“The people of the Western nations have defaulted to ambivalence and confusion about the nature of this [Islamic] threat. I have seen no clearer statement of where our confusions will lead than former U.S. diplomat Charles Hill’s recent essay in Politico, ‘Why Political Islam is Winning.’” Daniel Henninger
Terrorist attacks like Charlie Hebdo come and go. Mostly they go.
For all the grief, pain and outrage of the past 24 hours—from as always President Barack Obama down to the streets of Paris—does any serious person doubt that by this time next week life in the West will be back to normal? Life, which is to say daily existence defined by staring at apps on smartphone screens, will resume.
Is this too cynical for the Charlie-Hebdo moment? We live in times defined by the comedienne Lily Tomlin : “No matter how cynical you become, it’s never enough to keep up.”
The title of this column could have been, “We Are All Peshawar Now.” Peshawar, Pakistan, is about 4,800 miles from Paris, and about 6,800 miles to New York City. On Dec. 16, seven heavily armed men from the Pakistan Taliban entered the Army Public School in Peshawar, a city with a half-million more people than Chicago. Once inside, the gunmen killed 132 school children by shooting them in the head or chest.
Terrorist acts come and go.
As a kind of footnote to the Charlie Hebdo massacre Wednesday, an al Qaeda suicide-bomber at about the same hour in Sana, Yemen, blew up 37 people. It will pass virtually without notice.
After each major terrorist act that catches the world’s attention—the four-day attack in 2008 in Mumbai by the terrorist group Lashkar-e-Taiba; the 2013 assault on a Nairobi shopping center by al-Shabaab; the eruption of the Islamic State beheaders in Iraq this year—one thinks that this will be the event that causes the West’s political leadership to get serious about the global threat of Islamic fundamentalism, whose primary political instrument is homicide.
But it’s hard to focus. Terrorist bombs set off in crowded places obliterate not only what were once people but obliterate awareness of what has occurred. One way or another, it’s mostly blood-soaked debris.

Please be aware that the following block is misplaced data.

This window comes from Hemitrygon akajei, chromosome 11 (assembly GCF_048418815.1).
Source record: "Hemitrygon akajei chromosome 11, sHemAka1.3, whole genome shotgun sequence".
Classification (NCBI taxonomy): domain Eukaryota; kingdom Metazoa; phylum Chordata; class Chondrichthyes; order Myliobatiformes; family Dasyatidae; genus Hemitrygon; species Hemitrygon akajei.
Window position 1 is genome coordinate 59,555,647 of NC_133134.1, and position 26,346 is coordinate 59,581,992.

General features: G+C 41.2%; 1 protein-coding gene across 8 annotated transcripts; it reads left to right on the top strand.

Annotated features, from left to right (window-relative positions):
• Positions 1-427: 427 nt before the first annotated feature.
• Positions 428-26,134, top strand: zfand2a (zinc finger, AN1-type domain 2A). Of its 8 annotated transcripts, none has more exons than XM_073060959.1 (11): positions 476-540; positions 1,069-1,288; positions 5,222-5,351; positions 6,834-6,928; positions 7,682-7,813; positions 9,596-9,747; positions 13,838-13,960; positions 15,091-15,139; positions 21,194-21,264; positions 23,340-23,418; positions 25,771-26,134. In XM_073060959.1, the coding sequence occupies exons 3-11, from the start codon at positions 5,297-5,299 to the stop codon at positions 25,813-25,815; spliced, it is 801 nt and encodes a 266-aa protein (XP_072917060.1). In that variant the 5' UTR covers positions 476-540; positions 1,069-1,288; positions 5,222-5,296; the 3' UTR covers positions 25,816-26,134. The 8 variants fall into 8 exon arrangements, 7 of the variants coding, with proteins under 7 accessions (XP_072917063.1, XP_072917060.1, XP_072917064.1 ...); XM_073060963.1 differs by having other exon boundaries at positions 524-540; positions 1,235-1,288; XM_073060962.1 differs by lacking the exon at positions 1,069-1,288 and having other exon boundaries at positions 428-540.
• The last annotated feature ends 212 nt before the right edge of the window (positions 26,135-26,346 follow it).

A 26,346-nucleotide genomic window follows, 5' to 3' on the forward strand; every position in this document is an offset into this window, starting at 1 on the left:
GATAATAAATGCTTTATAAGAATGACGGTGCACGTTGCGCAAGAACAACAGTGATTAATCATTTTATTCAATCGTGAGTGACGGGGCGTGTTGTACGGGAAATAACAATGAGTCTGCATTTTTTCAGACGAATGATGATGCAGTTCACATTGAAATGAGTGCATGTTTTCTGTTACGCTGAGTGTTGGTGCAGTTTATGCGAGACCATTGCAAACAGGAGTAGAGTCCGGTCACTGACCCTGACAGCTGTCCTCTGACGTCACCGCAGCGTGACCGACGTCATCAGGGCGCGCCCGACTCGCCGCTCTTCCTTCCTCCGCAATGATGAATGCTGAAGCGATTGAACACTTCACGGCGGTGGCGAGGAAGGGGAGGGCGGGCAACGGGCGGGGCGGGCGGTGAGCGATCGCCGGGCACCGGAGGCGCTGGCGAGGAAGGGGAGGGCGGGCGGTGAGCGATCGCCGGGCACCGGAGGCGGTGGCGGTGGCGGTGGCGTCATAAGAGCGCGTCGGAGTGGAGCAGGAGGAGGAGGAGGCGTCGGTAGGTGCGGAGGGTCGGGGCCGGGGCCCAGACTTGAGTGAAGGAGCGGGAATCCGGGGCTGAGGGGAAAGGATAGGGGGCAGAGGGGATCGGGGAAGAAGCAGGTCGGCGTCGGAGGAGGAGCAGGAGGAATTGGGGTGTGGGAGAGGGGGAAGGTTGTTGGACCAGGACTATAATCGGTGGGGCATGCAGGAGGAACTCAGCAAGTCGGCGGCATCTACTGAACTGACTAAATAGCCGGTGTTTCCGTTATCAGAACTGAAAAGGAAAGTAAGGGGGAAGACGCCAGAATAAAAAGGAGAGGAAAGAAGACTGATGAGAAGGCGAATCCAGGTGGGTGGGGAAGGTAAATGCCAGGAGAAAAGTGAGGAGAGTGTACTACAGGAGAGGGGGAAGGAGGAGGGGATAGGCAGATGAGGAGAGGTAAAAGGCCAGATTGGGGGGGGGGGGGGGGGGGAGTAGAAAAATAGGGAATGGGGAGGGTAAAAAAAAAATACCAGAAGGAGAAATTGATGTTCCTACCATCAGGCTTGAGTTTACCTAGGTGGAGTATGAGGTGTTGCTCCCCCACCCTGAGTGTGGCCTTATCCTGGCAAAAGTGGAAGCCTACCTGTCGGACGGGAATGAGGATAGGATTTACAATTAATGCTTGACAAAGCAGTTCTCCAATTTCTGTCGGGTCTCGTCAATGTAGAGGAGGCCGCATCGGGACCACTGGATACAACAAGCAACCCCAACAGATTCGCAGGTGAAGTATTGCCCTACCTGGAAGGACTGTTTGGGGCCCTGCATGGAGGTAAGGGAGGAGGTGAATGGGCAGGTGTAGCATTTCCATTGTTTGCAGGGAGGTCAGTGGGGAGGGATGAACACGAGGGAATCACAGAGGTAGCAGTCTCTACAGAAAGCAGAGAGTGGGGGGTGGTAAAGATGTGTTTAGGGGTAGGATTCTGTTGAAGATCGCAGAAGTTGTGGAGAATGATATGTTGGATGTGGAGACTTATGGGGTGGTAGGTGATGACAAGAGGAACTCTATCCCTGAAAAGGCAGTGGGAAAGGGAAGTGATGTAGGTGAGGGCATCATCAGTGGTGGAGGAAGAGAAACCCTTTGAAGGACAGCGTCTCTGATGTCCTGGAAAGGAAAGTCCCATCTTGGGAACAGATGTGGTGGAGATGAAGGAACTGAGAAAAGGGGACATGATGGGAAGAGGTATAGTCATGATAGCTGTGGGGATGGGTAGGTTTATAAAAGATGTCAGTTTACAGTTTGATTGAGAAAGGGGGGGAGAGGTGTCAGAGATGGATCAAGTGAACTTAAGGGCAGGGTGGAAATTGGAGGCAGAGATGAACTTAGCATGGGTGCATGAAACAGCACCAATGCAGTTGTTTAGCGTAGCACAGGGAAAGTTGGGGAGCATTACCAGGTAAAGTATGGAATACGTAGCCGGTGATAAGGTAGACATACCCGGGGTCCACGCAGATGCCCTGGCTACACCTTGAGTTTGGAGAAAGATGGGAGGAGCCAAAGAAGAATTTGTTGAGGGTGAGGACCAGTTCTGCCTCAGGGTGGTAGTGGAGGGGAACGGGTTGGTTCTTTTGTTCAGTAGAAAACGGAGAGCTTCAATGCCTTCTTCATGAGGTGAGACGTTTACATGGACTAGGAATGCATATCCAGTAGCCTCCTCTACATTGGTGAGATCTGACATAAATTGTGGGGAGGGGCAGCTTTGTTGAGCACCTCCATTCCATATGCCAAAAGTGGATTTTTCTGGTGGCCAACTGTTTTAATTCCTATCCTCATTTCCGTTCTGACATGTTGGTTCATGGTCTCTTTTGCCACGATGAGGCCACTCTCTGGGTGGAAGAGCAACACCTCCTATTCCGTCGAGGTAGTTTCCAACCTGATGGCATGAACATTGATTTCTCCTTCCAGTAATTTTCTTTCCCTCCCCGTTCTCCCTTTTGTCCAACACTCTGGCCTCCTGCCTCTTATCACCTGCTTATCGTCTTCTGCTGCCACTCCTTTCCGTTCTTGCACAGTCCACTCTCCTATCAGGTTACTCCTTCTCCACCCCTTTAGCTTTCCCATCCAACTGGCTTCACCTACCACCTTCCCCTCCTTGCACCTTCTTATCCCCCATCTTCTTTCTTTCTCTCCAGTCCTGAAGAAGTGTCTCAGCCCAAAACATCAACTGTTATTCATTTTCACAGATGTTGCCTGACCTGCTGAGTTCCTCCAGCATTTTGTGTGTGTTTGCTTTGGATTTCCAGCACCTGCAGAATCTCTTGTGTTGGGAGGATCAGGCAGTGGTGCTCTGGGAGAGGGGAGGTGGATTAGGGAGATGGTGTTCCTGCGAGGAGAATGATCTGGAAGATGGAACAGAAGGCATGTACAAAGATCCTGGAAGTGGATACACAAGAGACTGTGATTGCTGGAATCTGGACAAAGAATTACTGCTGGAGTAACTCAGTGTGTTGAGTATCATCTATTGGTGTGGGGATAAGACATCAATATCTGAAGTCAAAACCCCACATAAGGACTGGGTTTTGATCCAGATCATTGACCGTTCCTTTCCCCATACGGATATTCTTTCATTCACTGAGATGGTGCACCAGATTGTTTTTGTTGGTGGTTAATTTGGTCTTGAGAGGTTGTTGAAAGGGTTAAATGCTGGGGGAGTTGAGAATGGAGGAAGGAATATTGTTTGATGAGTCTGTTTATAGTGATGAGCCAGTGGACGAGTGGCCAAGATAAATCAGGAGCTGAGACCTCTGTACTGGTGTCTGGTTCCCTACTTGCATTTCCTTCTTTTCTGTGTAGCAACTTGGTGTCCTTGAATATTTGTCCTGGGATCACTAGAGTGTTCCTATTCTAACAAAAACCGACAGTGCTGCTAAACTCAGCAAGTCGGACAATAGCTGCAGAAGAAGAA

The Peshawar massacre in December was different and more difficult to let drop from memory. One can imagine seven adult men walking from one classroom to another, methodically executing boys and girls in white shirts and blouses at their desks.
Rather than the act of a random insane person, Peshawar, in the minds of the Taliban, was a rational, well-planned military atrocity. A success. Just like every other terrorist act dating back to 9/11 and before.
Past some point, it is feckless to call these events “incidents.” They are acts in a war. The people committing them think so and they say so. Why don’t we?
After the Charlie Hebdo shootings, a photograph emerged of a woman in Paris holding up a sign on which she had printed: “Je suis Charlie.”
If she thinks she is Charlie, it will take more than that sign to validate it. Defeating the men in balaclavas who slaughtered the staff at Charlie Hebdo is going to require something beyond sentiment. Unless sentiment alone has acquired unknown, new powers.
World sentiment tried to defeat the Nigerian Islamic jihadist group Boko Haram last April after it kidnapped some 276 girls from a rural school. Remembered today, more than anything, is the photo of First Lady Michelle Obama holding her sign, “#Bring Back Our Girls.”
The headline on a Wall Street Journal story Monday summarized what has happened since the famous kidnapping: “Boko Haram extends its grip in Nigeria. Islamist insurgency overruns villages and army base in northeast, reflecting failures of military, multinational efforts.”
If more of the world’s people are to be protected from becoming the next Charlie Hebdo or Peshawar, 9/11 or any of the other shattered symbols of the age of Islamic terror, then the political and intellectual status quo will have to be changed or reversed.
Exhibit A: Edward Snowden . One may assume that many, if not most, of the thousands in Paris’s streets over the Hebdo massacre believed in 2013 that Edward Snowden was a hero for stealing software from the U.S. National Security Agency, the world’s primary surveillance instrument for identifying terrorists before they kill.
Here we have two symbolic and broadly embraced beliefs about the West’s posture toward the reality of fundamentalist Islamic terror—that Edward Snowden is a hero and “I am Charlie.” They are incompatible.
The people of the Western nations have defaulted to ambivalence and confusion about the nature of this threat. I have seen no clearer statement of where our confusions will lead than former U.S. diplomat Charles Hill ’s recent essay in Politico, “Why Political Islam Is Winning.” Mr. Hill concludes:
“ John Kerry ’s statement about ISIS having ‘no place in the modern world’ was oblivious to the possibility that the modern world itself may be coming to an end. History is not predetermined to proceed always in a progressive, ever-better direction.
“If the current course of events and ideas is not reversed, the coming age will have abandoned its assumptions of open trade, open expression and the ideal of government by consent of the governed. Political Islam will be comfortable with itself at last.”
In January 2015, it already is.
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